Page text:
Exploring Mothers' Initial Discovery Experiences of Developmental Delay Or Disability in Their Young Children
There is consensus in the literature that the timely introduction of comprehensive child and family centered intervention can improve developmental progress for young children with delays or disabilities. The purpose of this qualitative study was to expand the scarce information available on how mothers first observe early development, assess potential problems, and then come to recognize their concerns. Since mothers are often primary caregivers, attention to their expression of initial concern is critical to effective developmental monitoring. Findings will add to a common understanding between mothers and professionals in health and education that may lead to earlier detection. In-depth knowledge about mothers’ perspectives on the discovery process can help social workers to promote identification of developmental disability in young children and facilitate service plans.
A phenomenological design was chosen to capture the complexity of meaning within the shared experience of discovery. The sample consists of mothers of children birth to five with confirmed developmental delays or disabilities. Participants responded to recruitment flyers posted in early childhood programs or distributed by independent service providers known to the researcher. Data collection included in-person interviews and a follow-up e-mail contact with 18 mothers living in New York, Massachusetts, Texas, and Connecticut. An inductive approach was used to code the data and categorize meaning units into themes. Ongoing comparative thematic analysis led to an outline of the process surrounding mothers’ discovery of their children’s developmental issues.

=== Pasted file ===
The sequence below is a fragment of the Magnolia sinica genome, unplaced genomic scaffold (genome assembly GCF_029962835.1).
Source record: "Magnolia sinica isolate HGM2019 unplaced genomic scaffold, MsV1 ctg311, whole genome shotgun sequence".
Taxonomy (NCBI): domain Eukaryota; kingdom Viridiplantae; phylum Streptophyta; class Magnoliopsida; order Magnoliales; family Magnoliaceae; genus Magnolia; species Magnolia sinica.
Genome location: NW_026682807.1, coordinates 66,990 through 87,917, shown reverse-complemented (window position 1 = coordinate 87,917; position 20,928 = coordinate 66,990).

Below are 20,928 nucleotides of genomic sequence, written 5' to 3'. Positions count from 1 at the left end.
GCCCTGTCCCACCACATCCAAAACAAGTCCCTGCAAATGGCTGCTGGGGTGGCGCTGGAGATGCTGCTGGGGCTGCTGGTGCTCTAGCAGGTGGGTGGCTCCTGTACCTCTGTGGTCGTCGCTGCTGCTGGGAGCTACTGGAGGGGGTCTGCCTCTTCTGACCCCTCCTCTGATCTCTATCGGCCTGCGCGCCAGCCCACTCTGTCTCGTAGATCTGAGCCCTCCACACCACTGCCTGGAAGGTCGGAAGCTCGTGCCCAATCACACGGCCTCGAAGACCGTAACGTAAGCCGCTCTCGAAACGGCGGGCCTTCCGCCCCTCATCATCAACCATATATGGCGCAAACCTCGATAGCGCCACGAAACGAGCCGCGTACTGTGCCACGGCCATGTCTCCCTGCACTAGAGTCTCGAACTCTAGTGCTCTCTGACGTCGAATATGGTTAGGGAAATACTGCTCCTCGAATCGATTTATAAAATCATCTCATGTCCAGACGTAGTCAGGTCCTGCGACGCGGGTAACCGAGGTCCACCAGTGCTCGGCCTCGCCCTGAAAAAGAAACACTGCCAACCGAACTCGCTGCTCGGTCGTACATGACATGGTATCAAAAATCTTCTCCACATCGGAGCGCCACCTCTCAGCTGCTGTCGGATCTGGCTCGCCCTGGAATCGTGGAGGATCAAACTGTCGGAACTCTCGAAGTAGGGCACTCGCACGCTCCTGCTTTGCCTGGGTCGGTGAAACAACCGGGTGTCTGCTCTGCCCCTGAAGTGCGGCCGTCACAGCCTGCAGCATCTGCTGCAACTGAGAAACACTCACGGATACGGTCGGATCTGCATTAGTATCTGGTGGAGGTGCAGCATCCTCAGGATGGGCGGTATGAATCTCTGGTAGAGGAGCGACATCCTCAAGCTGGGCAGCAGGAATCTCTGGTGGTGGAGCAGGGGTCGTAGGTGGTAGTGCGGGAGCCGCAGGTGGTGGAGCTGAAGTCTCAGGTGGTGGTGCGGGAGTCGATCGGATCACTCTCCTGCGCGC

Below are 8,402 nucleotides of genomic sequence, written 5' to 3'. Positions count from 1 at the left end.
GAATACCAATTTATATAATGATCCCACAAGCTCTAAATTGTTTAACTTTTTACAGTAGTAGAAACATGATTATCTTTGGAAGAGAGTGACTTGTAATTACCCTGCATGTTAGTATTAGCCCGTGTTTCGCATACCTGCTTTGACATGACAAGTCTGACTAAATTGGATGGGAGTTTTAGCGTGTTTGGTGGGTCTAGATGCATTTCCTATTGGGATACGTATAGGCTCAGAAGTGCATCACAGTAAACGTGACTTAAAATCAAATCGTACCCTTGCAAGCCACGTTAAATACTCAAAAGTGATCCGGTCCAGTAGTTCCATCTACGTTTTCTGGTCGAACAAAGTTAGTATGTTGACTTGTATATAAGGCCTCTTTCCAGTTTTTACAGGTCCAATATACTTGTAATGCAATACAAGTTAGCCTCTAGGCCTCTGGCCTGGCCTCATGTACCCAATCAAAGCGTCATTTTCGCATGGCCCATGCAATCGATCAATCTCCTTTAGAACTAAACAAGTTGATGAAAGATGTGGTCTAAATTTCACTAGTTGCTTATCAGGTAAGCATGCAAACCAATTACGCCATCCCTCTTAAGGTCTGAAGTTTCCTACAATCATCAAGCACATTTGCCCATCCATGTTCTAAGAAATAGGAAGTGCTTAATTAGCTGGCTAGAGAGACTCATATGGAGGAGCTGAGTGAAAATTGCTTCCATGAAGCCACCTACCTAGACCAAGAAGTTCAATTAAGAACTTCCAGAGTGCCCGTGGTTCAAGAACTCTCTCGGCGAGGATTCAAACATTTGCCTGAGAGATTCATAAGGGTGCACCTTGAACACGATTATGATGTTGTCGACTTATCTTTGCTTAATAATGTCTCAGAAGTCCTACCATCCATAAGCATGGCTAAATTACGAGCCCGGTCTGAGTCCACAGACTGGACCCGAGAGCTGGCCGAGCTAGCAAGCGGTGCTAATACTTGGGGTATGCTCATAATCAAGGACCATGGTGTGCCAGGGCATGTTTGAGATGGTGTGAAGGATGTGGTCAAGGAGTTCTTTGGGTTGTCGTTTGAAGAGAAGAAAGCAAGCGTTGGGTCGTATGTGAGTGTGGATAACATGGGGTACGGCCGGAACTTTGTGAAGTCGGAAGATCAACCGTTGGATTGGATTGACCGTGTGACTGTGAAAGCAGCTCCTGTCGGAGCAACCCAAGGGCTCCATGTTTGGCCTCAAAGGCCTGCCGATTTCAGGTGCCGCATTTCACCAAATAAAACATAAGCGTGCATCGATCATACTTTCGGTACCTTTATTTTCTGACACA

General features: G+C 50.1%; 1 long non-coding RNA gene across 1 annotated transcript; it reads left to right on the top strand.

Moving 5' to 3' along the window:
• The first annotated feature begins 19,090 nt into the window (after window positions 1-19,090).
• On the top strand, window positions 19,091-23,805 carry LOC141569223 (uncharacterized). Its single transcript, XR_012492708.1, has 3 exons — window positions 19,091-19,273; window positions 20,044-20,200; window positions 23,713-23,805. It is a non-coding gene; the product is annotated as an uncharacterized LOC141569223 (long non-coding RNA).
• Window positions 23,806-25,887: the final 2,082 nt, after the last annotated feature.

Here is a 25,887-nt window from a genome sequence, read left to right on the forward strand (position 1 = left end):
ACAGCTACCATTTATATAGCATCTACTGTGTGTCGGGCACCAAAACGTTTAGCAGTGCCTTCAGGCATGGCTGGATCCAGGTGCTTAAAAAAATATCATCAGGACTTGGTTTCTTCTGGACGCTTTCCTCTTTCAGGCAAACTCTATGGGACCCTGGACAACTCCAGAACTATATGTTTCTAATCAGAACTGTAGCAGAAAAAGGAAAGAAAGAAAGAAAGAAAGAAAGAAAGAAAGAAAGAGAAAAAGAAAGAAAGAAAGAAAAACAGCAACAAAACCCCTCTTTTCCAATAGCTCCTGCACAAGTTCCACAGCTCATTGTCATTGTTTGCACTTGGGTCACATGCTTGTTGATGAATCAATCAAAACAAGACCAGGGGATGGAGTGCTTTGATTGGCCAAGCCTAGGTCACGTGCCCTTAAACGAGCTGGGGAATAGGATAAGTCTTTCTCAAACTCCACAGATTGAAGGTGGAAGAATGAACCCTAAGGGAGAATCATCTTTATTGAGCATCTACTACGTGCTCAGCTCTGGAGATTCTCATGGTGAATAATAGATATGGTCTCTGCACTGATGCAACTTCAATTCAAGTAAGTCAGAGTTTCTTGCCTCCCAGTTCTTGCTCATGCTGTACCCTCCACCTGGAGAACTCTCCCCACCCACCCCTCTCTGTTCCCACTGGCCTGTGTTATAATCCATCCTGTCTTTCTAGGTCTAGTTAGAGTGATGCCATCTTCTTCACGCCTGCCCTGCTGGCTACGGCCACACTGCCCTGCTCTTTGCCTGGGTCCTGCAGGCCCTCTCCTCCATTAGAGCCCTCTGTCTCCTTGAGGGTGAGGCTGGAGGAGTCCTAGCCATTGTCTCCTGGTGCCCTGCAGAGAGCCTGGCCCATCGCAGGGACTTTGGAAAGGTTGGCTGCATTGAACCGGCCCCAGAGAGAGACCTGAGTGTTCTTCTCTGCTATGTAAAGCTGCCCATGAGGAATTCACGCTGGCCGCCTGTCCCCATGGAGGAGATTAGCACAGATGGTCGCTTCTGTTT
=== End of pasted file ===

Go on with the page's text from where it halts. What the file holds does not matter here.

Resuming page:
The data suggest five major themes unfolding along a discovery timeline: For the majority of the mothers, instinct and close observation of their child’s behavior led to an initial AWARENESS of developmental concerns. IDENTIFICATION of delay emerged as the mothers pieced together feedback from informal social networks and formal evaluations. Next their REACTION and responses to a growing recognition of delay or disability prompted advocacy efforts with service delivery representatives in the NEGOTIATION phase. Lastly the mothers considered the meaning of developmental challenges in an appraisal of motherhood and expectation for the future.
Data analysis highlighted the interweaving of mothers’ intuitive conviction with their accounts of impressions from family, social and professional contacts. The core concept that mothers appear to discover developmental issues from this blend of ‘insider’ and ‘outsider’ perspectives is evident throughout the timeline.
Conclusions and Implications:
The mothers’ stories revealed discovery of delay or disability in their young children to be an often puzzling and open-ended process. Mothers stressed the need for parents to recognize themselves as expert in their child’s development, and to be persistent in voicing concerns to pediatricians and early childhood care providers.
Study results address a gap in social work literature on the first-hand perspective of mothers of children with disabilities prior to formal evaluation. Learning how mothers perceive early developmental problems may minimize the lag between concern and intervention, provide insight into service access, and aid social workers who advocate for social policies that expand resources for families with children with disabilities.